Crypto assets - wild west finance or a force for good?
In this extract from a recent article, FSCS’ Chief Data, Intelligence and Technology Officer, Sabah Carter looks at the debate going on in the crypto space, which has intensified in recent weeks. (Picture credit: myriammira at Freepik)
Note that the following opinion piece contains the views of FSCS’ Chief Data, Intelligence and Technology Officer, Sabah Carter and does not reflect the FSCS position on crypto.
Crypto assets are becoming impossible to ignore. The collapse of one of the biggest crypto currency exchanges FTX last month sent shockwaves through the financial services sector and made us think again about their merits, amplifying the calls for regulation. But it also propelled the story out from the crypto sphere into the regular news - crypto assets are also seen by many as the future of finance and a force for good, providing access to resources for marginalised communities and democratising the sector.
In this extract from a recent article, FSCS’ Chief Data, Intelligence and Technology Officer, Sabah Carter looks at the debate going on in the crypto space, which has intensified in recent weeks. You can read the full article on LinkedIn.
The crypto bubble
Over the past year or so the price fluctuations of Bitcoin, Ethereum, and Cardano - to name just a few – have made some wealthy, while others have lost fortunes. Bitcoin has dropped to less than $14,000 per coin, from a peak of around $67,000 a year ago.
In its short time in the market, FTX quickly became a trailblazer among crypto currency exchanges, led by its seemingly eccentric and well-connected founder, Sam Bankman-Fried, who had a vision of taking crypto mainstream. It was celebrated by celebrities and politicians and, shortly before its collapse, it had an estimated market value of $32bn.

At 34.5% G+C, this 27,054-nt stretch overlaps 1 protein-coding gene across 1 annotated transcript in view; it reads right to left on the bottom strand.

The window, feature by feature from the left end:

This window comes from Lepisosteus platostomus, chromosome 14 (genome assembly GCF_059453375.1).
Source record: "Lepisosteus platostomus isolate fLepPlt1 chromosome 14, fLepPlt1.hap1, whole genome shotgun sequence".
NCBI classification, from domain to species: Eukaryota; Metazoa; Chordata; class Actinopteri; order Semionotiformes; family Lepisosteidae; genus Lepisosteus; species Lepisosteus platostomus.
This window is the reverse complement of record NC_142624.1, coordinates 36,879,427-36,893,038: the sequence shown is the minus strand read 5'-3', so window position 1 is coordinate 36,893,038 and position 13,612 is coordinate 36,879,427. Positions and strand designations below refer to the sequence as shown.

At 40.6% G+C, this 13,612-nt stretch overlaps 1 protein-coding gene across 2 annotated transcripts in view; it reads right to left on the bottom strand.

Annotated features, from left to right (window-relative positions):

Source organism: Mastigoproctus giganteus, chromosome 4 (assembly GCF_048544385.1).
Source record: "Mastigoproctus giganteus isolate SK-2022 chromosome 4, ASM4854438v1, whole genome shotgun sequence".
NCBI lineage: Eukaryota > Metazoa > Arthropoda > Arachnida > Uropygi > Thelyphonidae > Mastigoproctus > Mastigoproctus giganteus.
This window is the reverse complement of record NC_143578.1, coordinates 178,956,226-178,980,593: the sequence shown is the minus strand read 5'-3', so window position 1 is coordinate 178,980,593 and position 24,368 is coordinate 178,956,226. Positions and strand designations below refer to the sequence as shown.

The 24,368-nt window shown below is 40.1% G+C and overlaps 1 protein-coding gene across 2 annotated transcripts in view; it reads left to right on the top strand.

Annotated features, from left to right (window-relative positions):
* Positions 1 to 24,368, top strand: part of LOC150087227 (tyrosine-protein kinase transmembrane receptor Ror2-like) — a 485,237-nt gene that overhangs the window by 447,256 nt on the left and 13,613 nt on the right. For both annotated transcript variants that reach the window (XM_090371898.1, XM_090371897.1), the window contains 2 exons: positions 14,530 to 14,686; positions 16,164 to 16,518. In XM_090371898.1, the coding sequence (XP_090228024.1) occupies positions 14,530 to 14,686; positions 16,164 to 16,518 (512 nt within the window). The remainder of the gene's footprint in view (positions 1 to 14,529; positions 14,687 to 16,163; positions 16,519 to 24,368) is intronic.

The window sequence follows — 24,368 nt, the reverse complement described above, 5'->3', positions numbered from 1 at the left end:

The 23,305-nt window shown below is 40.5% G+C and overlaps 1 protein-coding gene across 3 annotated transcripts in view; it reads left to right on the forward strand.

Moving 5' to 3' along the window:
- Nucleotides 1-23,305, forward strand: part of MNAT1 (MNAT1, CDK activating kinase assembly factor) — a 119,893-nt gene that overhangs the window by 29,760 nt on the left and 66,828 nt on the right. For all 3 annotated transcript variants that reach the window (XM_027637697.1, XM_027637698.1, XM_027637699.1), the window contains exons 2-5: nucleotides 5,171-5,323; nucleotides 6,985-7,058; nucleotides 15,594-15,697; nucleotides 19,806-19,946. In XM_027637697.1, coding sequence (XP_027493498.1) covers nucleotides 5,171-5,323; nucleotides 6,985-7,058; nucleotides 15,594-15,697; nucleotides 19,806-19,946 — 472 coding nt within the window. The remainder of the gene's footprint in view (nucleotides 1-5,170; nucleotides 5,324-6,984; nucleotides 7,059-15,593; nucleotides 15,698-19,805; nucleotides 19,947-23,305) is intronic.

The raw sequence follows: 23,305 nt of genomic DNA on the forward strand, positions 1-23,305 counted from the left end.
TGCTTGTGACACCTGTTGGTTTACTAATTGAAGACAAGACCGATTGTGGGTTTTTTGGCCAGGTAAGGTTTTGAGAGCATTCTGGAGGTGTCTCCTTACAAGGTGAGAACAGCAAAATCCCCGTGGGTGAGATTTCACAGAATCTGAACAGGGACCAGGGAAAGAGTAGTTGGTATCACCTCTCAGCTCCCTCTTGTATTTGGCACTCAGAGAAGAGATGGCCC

All sorts of parallels and comparisons are being drawn between crypto and the dot com boom at the turn of the century, when several start-ups that had experienced remarkable growth went out of business.
But I think the critics are wrong to say that the crypto bubble is already bursting. I don’t think crypto is dead, far from it. The latest failure - and there will be failures – is for me just a bump in the road, albeit a pretty big one, which reminds us of the work that needs to be done to allow us all to embrace change and innovation in the sector and stay safe doing so, confident that we are making good decisions. After all, when the dot com bubble burst it didn’t signal the end of the internet and online businesses - if anything, it helped to improve legal and regulatory structures, and the businesses that did survive emerged stronger.
Crypto critics are right to warn that ordinary buyers should beware and caution against getting involved in the sector – indeed at FSCS we are at pains to remind people that the Financial Conduct Authority (FCA) does not regulate most crypto assets (exchange tokens such as Bitcoin and other cryptocurrencies for example are only regulated in the UK for money laundering purposes). This means that FSCS is unable to protect those who have invested if a platform that exchanges or holds them goes out of business (you can use the Investment protection checker to get more information on FSCS protection that is or isn’t available for different products, including cryptocurrencies). I think this just reinforces the need for better regulation and education so that people are clear what they are getting themselves into if they invest in cryptocurrency.
Disrupting the market
As a technologist I’m intrigued by the potential crypto has to disrupt the traditional finance sector in a similar way that the publishing industry has been disrupted by the move to digital.